Indian stocks tumbled the most in Asia, tracking global equities, amid concern the European debt crisis will not be contained and as the outlook for the nation’s company earnings dimmed amid high borrowing costs.
The BSE India Sensitive Index, or Sensex, sank 1.9 percent to 16,461.71 at the 3:30 p.m. close in Mumbai, the most in Asia and the gauge’s biggest decline in almost two months. A spurt in the Spanish and French borrowing costs sparked a sell-off in local equities in the last hour of trade.
“Spanish bonds spooked the markets,” Saurabh Mukherjea, the Mumbai-based director of institutional equities at Ambit Capital Pvt., told Bloomberg UTV. “A 10 percent downside in India by Christmas is becoming more likely unless there is a clear statement from the European Central Bank on how it can stem the decline in the bond markets.”
Global stocks fell for a fourth day. The MSCI All-Country World Index lost 0.7 percent at 7 a.m. in New York. The Stoxx Europe 600 Index slid 1.8 percent. The 10-year Spanish yield rose 34 basis points to 6.75 percent, a euro-era record, with similar-maturity French yields jumping to 2 percentage points more than benchmark German bonds. The cost of insuring against default on European government debt approached a record.
The Sensex has slumped 20 percent this year on concern the central bank’s record interest-rate increases may compound the effects of Europe’s crisis on company profits. Indian equities may fall further as investors shun risk assets amid the global economic turmoil, according to Franklin Templeton Investments.
“There is a possibility of a sharp correction over the short term,” K.N. Sivasubramanian, chief investment officer of Franklin Equity India, wrote in an e-mail dated Nov. 15. “Any spike in risk aversion could impact capital flows into India. Market direction will be influenced by earnings and policy newsflow along with global developments, especially Europe.”
India’s central bank last month forecast the economy will grow 7.6 percent in the year ending March 31, lower than the 8 percent it estimated previously, as tight monetary policy and Europe’s debt crisis cools demand. Moody’s Investors Service said yesterday that public debt is obstructing an increased credit rating for India, where 10-year government bond yields have risen the most in Asia amid higher rates to tame inflation that has stayed above 9 percent since November last year.
“In India, growth has slowed down much more than anyone would have imagined,” Nandita Agarwal Parker, general partner at Karma Capital Management LLC., told Bloomberg UTV today. “The excessive tightening by the Reserve Bank of India and the deterioration of the European situation were unexpected.”
Twelve out of 30, or 40 percent, of Sensex companies have reported earnings that trailed analysts’ estimates in the three months ended September, compared with 47 percent in the quarter ended June and 33 percent in March, Bloomberg data show.
“Trends on top line and profitability were largely similar to last quarter, with revenues continuing to grow at a strong pace but margins being under pressure due to higher input and borrowing costs,” Franklin’s Sivasubramanian said.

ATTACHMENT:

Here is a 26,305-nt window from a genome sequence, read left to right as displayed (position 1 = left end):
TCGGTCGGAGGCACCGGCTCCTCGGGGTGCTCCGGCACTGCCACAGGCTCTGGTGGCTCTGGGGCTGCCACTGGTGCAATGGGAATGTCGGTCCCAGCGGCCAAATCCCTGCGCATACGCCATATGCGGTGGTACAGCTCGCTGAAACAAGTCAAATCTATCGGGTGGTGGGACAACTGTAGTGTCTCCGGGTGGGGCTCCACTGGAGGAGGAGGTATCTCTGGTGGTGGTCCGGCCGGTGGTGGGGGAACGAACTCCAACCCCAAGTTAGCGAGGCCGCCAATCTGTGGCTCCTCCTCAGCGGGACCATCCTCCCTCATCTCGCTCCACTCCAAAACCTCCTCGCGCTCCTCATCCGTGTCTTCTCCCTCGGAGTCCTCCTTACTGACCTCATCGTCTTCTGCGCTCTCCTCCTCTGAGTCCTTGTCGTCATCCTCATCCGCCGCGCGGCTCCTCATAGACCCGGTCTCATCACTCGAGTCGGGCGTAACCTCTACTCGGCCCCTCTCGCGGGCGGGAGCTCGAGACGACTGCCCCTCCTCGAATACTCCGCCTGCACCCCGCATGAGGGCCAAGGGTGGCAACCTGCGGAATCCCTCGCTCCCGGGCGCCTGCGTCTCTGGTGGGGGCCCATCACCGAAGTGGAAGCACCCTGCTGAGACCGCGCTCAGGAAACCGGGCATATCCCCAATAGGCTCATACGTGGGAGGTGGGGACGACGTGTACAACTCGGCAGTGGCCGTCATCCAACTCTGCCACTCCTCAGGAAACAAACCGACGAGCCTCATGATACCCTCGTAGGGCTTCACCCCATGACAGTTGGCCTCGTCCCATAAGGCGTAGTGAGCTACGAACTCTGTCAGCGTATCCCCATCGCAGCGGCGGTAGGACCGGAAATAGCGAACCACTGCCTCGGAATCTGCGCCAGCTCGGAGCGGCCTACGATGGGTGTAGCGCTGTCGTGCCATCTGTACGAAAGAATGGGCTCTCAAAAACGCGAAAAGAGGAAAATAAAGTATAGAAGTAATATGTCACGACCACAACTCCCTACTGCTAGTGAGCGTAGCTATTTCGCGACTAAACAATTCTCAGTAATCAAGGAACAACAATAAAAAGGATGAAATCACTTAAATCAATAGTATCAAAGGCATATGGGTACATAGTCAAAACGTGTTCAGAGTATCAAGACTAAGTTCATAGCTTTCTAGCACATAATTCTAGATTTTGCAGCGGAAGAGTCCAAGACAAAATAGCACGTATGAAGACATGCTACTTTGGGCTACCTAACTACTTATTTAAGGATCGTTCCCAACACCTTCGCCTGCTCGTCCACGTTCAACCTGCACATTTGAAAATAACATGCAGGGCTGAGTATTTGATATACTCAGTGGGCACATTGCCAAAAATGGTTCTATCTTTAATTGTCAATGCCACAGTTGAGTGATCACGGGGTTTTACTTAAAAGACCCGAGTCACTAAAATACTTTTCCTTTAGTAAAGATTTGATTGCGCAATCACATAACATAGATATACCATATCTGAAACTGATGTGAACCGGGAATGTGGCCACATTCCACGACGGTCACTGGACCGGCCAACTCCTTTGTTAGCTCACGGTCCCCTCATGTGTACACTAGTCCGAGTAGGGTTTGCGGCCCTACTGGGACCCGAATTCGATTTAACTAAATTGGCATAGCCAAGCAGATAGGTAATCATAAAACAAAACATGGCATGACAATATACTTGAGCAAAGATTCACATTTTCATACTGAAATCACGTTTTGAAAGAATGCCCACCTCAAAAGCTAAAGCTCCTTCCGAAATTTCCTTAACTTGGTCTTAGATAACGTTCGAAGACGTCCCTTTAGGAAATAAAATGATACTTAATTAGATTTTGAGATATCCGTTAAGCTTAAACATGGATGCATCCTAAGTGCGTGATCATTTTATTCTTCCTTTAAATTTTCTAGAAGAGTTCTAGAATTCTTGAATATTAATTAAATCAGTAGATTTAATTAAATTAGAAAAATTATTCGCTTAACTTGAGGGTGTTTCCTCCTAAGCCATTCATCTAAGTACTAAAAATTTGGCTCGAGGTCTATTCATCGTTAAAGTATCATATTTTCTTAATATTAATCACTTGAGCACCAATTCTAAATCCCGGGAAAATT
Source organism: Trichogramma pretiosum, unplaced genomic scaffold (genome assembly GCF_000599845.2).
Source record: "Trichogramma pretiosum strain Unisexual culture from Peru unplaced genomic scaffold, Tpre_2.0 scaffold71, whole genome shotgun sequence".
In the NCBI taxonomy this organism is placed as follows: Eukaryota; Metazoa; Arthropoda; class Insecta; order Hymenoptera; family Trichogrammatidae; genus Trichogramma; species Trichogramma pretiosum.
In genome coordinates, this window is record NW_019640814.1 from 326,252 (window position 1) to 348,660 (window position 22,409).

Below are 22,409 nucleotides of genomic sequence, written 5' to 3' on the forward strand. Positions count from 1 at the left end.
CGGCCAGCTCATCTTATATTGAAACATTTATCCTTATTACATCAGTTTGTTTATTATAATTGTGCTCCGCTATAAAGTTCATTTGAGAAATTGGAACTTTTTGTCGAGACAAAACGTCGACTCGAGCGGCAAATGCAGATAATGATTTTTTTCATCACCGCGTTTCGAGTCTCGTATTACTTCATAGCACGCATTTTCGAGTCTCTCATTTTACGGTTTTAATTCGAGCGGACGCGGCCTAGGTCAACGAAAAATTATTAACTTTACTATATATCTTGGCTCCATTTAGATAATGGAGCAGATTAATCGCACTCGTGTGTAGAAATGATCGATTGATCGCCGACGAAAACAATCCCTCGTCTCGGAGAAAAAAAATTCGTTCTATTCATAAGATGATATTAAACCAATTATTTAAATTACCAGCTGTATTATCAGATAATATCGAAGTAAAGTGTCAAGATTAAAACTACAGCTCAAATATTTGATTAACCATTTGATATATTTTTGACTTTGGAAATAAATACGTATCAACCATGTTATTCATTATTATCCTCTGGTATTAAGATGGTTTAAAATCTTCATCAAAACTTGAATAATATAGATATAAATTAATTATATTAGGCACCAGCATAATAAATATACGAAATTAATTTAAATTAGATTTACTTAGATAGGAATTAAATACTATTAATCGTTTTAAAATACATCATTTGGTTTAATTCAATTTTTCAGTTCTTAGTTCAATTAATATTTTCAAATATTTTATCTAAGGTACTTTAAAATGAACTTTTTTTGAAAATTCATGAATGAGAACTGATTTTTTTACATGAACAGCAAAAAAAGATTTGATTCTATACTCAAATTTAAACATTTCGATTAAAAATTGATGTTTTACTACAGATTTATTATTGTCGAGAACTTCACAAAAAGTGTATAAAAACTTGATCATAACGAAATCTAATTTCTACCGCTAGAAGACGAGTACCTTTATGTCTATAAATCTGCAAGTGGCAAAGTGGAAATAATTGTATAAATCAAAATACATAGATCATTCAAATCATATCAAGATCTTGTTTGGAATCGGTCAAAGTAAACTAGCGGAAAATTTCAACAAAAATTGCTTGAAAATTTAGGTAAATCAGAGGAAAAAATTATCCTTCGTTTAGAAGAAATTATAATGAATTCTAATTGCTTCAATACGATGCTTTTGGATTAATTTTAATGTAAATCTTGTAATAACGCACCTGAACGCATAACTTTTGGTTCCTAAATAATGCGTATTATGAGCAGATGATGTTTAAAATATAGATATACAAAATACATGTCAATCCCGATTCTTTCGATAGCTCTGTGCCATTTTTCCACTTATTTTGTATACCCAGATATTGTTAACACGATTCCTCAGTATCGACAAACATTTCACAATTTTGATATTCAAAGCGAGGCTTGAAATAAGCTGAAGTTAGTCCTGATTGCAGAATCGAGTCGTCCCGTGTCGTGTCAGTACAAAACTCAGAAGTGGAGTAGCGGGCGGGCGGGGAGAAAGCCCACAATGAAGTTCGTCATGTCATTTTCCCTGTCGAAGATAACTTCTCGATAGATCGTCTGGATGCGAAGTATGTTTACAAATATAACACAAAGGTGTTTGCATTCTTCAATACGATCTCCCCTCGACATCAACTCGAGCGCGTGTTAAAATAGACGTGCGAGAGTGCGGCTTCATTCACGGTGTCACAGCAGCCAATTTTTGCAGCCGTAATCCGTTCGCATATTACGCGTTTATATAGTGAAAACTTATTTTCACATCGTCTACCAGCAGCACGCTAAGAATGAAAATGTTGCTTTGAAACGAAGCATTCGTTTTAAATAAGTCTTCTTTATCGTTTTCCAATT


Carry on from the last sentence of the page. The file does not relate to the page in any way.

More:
The S&P CNX Nifty Index on the National Stock Exchange dropped 1.9 percent to 4,934.75. Its November futures settled at 4,925.30. The BSE 200 Index slid 1.9 percent.
Reliance sank 4.5 percent to 809.95 rupees, its steepest decline since Sept. 22. Maruti plunged 4.5 percent to 947.15 rupees, extending this year’s loss to 33 percent. Tata Motors Ltd. (TTMT), the largest truckmaker, sank 3.9 percent to 175.2 rupees, its lowest price since Oct. 10. Bharat Heavy Electricals Ltd. (BHEL), the biggest power-equipment maker, retreated 4.5 percent to 284.85 rupees. Jaiprakash Associates Ltd. (JPA), a builder of dams, roads and bridges, tumbled 6.4 percent to 62.65 rupees, extending this year’s slide to 41 percent.
India’s rupee traded at its lowest level in more than 2 1/2 years, extending its year-to-date fall to 12.2 percent, the most among Asia’s 10 most-traded currencies. The country buys more than 75 percent of its fuel needs from overseas, and imports raw materials including steel, coal and natural rubber. A weaker rupee raises the cost of overseas purchases.
The central bank may intervene to “smoothen” the rupee’s volatility, Reserve Bank Deputy Governor Subir Gokarn said in an interview to CNBC-TV18 television channel today.
Foreign funds sold a net 4.62 billion rupees ($91 million) of Indian stocks yesterday, paring their investment in equities this year to 29 billion rupees, the market regulator said. They were net buyers for 12 days through Nov. 14, the data show.
“As retail investors in the western world redeem their money, foreign institutional investors are having to pull out of stocks left, right and center,” Ambit’s Mukherjea said.
This year’s drop in the Sensex has narrowed the measure’s valuation to 14.5 times future profits from 21.5 times in March 2010. The MSCI Emerging Markets Index trades at 10.4 times.
“Indian valuations are below long-term averages and look attractive vis-a-vis long-term fundamentals,” Sivasubramanian said. “While there have been outflows in 2011, the cumulative foreign institutional investors flow over the last five years have been $54.2 billion and their ownership of local stocks has risen. India will continue to be an attractive investment destination. In the short term, we may see fluctuations based on liquidity trends and risk appetite.”
Flows from abroad reached a record $29.4 billion in 2010 as the nation’s economic growth lured overseas funds, making the Sensex the best performer among the world’s top 10 markets.
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